The dust is settling after a bruising General Election last week, what went wrong and how do the Labour Party rebuild? Reporter Sanchia Berg speaks to voters in Nuneaton, a seat Labour targeted but lost, about why they didn’t vote for the party. Harriet Harman is Labour’s Acting Leader.
Today is the 30th anniversary of the Bradford City stadium fire, in which 56 people died and hundreds were injured. An inquiry found that the fire was an accident, probably started by a spectator dropping a cigarette into the rubbish that had accumulated under an old timber stand. The fire spread quickly and engulfed the entire structure within 4 minutes. Tony Delahunty was the Penine Radio reporter who commentated on the game and David Sharpe is the founder of Bradford Plastic Surgery and Burns Research Unit.
Federica Mogherini will brief the UN Security Council today, where it's thought Britain will be among members pushing for a resolution to allow the use of force against to stop traffickers; and the Commission is set to unveil on Wednesday its European Agenda on Migration which will call for a more even redistribution of migrants within the EU members’ states. Peter Sutherland is the UN Special Representative of the Secretary-General (SRSG) for International Migration.
It's clear that one of the dominating discussion in the new parliament will be about our constitutional and parliamentary arrangements. The arrival of 56 nationalists in the Commons means that it's not just a question for Scotland, but for the whole of the UK. James Naughtie spoke to Adam Timkins, Professor of Law at Glasgow University, and a Conservative member of that commission.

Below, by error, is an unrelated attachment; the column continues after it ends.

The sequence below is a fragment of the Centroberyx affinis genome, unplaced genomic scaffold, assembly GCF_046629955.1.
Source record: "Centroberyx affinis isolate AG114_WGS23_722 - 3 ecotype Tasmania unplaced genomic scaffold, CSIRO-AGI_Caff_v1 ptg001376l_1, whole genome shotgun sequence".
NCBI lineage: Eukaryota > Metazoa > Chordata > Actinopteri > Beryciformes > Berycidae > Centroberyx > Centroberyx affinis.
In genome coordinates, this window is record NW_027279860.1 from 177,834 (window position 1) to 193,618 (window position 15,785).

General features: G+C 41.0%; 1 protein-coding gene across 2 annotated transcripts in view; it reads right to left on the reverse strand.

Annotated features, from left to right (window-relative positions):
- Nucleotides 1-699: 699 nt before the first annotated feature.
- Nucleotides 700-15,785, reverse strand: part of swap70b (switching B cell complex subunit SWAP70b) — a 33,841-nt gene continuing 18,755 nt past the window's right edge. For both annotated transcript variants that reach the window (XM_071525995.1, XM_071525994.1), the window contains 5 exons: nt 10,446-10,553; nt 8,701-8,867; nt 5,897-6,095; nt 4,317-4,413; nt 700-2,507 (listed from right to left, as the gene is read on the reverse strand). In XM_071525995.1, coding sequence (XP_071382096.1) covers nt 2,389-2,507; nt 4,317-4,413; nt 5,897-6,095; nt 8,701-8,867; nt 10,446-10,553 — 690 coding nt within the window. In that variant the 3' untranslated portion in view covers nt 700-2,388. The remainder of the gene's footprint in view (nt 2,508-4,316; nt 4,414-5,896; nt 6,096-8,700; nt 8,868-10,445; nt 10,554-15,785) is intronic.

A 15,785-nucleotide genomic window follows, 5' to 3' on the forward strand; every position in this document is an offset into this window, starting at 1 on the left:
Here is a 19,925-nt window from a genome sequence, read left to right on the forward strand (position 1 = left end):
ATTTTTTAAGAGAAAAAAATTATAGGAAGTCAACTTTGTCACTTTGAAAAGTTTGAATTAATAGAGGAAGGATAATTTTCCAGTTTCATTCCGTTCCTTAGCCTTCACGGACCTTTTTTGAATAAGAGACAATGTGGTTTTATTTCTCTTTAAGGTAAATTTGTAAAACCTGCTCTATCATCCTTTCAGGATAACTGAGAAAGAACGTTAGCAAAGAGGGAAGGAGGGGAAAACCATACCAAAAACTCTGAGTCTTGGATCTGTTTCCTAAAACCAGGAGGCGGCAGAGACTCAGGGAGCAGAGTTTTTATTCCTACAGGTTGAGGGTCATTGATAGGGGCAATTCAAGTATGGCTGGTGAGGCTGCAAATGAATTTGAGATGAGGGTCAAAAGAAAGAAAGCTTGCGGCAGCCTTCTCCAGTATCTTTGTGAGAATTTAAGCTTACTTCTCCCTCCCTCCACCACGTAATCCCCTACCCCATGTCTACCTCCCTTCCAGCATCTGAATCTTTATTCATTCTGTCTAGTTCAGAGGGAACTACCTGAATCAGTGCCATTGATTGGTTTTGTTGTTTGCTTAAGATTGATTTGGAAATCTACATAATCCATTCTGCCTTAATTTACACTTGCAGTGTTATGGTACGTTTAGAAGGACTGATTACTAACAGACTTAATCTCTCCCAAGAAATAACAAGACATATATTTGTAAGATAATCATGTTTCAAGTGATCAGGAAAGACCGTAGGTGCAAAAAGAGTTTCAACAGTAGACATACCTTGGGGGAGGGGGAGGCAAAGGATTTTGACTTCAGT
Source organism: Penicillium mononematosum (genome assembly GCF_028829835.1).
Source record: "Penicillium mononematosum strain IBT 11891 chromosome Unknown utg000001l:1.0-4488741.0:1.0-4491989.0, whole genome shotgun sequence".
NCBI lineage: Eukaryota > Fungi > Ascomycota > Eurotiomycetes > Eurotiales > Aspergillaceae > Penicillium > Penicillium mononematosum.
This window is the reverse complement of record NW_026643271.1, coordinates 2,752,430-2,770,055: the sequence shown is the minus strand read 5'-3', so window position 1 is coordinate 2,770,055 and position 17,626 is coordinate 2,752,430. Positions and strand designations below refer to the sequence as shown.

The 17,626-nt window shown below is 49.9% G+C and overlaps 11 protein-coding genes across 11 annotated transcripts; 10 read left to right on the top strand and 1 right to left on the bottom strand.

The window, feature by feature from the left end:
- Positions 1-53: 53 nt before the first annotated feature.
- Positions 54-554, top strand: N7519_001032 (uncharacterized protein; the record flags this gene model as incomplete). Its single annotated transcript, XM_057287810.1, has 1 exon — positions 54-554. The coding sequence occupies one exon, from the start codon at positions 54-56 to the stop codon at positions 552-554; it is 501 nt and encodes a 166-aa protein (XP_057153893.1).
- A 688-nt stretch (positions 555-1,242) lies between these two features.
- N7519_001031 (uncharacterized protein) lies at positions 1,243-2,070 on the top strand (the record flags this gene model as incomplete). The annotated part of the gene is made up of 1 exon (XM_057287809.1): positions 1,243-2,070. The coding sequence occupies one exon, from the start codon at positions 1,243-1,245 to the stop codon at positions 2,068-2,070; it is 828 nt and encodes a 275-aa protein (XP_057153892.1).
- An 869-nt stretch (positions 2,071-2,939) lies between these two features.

David Cameron is expected to announce the remaining appointments to the new Cabinet today. Last night it was confirmed that Iain Duncan Smith will stay as Work and Pensions Secretary, and Tina Stowell will remain as Leader of the Lords. On Sunday Michael Gove was made Justice Secretary, while Chris Grayling became Leader of the Commons and Mark Harper was appointed Chief Whip. James Landale is our deputy political editor.
Finance Ministers in the Eurozone will be meeting this afternoon and top of the agenda - again - will be Greece, a country fast running out of money. As we've been reporting since the start of the year when the new Syriza government was elected, Greece is under huge pressure from its international creditors to agree to economic reforms that include austerity measures, if it is to receive any more bailouts. Chris Morris reports from Athens.
A new book claims that almost everything we've been told about dieting is wrong - and microbes play a much bigger role than simply cutting fats or sugars. Modern diets of highly processed and limited varieties of ingredients – in particular fast foods – are thought to be killing off some species of gut bacteria that keep us healthy. These microbes are vital for healthy digestion – in particular, for burning excess calories – and so this loss of gut bacteria could be linked to obesity and other health conditions. Tim Spector is Professor of Genetic Epidemiology at King's College London and author of The Diet Myth: The Real Science Behind What We Eat and founder of the British Gut Project.
What happens to an MP who loses their seat? How quickly can he or she rebuild their lives? With a number of well- known names, as well as others not so well known, felled brutally last week, how hard is it to move from Westminster into the real world? We talk to two who lost their seats in 2010. Claire Ward was the Labour MP for Watford who lost her seat in 2010 - she is now chairman of Pharmacy Voice which is the trade association for community pharmacies and Andy Reed is a former Labour MP for Loughborough, 1997 - 2010 and is now director of the international Sports Management MBA at Loughborough University.
All subject to change.